In your home oven, the oil will actually help you in achieving that crispier pizza crust.

Let us be clear, we are not advocating that you go out and purchase the fanciest bottle of olive oil but, we would still recommend that you make a small investment in a quality extra virgin olive oil.

Why do we recommend extra virgin olive oil? This type of olive oil is completely unrefined and it is the highest quality of olive oil, and it is the best tasting type of olive oil.

Do We Have Any Toppings Recommendations? 

Some great news for you now, cold fermented pizza dough does NOT dictate how you should top your pizza!

Yeah, we give you full permission to use your favorite pizza sauces, cheese, and toppings – woohoo! But, naturally, we have some recommendations and top tips for you…

So, this one is a lot easier said than done, so avoid the temptation to overtop your pizza. That’s right; do not overtop your pizza.

If you are baking yourself a Neapolitan-style pizza then you will be wanting a quick bake.

By making the mistake of adding too many toppings, or too much sauce, or too much cheese then your pizza will take a lot longer to bake.

You could end up with a soggy and underbaked pizza which is not ideal. This ultimately wastes all your hard work cold-fermenting your pizza dough.

Also, as tempting as it is to add lots of toppings this will actually make it harder to transfer your pizza onto your pizza peel.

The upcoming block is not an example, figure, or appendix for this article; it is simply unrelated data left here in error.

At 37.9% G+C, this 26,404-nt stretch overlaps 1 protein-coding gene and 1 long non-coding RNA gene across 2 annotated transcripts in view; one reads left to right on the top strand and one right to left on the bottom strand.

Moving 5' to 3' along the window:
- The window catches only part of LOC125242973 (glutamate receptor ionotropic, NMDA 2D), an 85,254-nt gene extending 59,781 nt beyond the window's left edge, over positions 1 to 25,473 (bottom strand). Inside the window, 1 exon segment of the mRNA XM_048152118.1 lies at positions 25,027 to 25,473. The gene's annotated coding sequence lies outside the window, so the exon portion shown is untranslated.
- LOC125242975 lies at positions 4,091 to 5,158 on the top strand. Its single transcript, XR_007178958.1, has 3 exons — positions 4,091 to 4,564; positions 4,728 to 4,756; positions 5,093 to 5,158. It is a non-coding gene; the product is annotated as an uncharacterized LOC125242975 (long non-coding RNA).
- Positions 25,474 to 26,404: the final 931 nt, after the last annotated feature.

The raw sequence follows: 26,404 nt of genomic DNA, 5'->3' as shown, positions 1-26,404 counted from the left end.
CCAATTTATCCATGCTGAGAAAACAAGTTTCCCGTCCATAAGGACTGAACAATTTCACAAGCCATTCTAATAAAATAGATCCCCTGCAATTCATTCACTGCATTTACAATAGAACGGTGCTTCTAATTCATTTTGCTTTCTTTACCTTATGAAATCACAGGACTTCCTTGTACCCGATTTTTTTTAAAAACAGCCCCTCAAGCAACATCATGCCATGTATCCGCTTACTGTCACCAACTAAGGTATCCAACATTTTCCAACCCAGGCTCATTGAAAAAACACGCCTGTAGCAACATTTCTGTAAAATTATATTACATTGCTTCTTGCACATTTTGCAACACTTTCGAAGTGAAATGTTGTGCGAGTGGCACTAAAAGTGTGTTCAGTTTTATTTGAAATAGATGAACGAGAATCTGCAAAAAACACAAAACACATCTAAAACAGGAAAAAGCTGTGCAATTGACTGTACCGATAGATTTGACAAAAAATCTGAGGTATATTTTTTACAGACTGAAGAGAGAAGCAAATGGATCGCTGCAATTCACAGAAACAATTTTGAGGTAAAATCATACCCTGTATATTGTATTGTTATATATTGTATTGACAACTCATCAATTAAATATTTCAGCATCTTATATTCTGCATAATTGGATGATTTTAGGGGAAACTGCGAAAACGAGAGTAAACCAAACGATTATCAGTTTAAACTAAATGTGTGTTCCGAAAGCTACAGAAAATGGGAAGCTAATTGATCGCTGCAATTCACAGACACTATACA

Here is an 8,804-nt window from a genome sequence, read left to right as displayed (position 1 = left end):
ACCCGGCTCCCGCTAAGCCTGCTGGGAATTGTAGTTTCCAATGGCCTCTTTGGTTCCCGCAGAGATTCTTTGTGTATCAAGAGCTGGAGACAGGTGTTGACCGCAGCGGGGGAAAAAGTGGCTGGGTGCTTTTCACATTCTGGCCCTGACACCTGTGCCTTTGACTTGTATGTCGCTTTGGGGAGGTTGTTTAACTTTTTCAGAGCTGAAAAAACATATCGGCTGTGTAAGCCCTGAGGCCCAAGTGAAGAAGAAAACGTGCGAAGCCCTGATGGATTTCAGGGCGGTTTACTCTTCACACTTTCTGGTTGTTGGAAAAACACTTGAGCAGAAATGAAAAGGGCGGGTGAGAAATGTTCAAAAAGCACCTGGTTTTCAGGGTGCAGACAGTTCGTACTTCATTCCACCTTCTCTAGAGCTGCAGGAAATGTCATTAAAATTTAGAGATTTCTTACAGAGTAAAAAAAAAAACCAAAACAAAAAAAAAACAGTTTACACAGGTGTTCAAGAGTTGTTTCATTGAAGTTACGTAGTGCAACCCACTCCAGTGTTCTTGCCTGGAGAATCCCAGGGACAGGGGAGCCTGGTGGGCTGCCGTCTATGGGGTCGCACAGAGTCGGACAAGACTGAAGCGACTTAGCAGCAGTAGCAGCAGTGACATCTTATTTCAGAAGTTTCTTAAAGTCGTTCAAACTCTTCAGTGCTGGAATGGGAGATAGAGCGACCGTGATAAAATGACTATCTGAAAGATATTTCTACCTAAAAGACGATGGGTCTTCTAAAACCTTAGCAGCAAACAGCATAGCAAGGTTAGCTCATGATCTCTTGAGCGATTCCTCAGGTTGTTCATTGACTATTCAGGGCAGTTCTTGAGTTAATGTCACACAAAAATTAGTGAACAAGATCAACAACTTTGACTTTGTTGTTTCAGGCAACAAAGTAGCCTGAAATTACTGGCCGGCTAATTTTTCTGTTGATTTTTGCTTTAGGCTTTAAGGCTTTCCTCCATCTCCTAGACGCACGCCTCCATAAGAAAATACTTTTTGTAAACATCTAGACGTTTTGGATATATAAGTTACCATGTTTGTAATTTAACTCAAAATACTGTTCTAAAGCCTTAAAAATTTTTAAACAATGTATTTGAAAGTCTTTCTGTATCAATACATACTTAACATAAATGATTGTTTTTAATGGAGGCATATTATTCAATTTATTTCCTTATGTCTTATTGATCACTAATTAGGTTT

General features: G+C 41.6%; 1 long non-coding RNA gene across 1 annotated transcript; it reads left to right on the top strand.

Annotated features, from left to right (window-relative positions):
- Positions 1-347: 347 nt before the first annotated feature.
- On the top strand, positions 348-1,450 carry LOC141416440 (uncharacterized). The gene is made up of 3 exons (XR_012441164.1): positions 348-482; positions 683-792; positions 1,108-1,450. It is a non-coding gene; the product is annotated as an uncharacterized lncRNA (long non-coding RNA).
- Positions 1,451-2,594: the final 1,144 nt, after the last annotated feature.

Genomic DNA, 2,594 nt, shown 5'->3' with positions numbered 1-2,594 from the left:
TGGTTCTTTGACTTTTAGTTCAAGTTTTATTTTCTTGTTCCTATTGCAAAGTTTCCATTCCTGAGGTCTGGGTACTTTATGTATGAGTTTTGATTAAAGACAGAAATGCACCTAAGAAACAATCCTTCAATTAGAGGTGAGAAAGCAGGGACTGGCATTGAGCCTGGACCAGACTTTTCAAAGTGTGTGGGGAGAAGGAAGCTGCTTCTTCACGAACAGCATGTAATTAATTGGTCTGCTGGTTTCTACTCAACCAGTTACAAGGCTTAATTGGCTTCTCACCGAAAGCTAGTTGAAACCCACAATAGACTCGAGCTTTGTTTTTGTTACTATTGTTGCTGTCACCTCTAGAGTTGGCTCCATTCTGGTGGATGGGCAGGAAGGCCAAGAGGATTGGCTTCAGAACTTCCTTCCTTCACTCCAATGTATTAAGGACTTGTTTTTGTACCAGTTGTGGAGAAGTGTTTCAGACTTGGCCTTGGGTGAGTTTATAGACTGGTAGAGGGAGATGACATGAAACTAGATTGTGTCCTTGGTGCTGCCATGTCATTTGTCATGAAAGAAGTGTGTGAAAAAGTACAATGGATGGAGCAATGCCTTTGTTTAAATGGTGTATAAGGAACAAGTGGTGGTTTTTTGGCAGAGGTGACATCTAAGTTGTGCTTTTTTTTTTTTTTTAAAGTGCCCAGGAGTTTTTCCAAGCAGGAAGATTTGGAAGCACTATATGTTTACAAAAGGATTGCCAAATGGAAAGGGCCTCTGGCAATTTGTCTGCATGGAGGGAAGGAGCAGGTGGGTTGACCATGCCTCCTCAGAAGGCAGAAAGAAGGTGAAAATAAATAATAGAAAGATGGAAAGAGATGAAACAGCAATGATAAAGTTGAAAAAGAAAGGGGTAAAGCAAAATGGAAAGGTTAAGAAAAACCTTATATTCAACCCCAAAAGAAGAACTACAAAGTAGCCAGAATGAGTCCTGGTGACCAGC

The weight of it will also make it more likely to actually stick to the peel. As sad as we are to admit this, less is more when it comes to topping your pizza. 

Getting A Bit Saucy

You might be wondering what kind of pizza sauce you should opt for something simple. Forget all the complicated flavors and the hundreds of ingredients you could mix in.

We are certainly sticking with the less is more approach when it comes to your pizza sauce.

Fun fact, cans of tomatoes actually help you achieve the perfect pizza sauce, this is because tomatoes are not in season all year round so this might actually have an effect on the flavor of your sauce. 

So, all you need to make the perfect pizza sauce is: one can of whole, skinless tomatoes, a little sea salt, some leaves of fresh basil, and a dash of extra virgin olive oil.

Yeah, you just have to mix all of these together, and then you have a perfect pizza sauce. Result! We have been pretty vague with the salt and basil because you can just flavor this to suit your taste. 

You can also just use tomato paste or a pre-made pizza sauce, of course, they will not be as tasty as your homemade sauce but they definitely do the job. 

As well as the sauce being a pretty crucial element of the pizza, the cheese is also essential. After all, this is the essence of the pizza!

We are pretty laid back with the cheese front because we would say that you can use whatever cheese you want – but do not overload your pizza with cheese.

This will have an effect on your baking process.

Of course, if you are looking for a classic pizza cheese, then we would say that mozzarella is the ultimate choice because it will give your pizza a delicious texture. 

All About The Bake

All About The Bake

Baking can pretty much be done in whatever way suits you best. There are lots of ways that you can bake your pizza, but the best way to bake your pizza is quick at a really high temperature.

Yeah, this sounds pretty speedy after all your hard work cold-fermenting your pizza dough. But, in order to get that traditional Neapolitan pizza bake then this is the best way to do it.

A traditional pizza is only baked for half a minute! This is pretty tricky to replicate in a home oven, but the same flavor and texture can actually be achieved with your own home oven.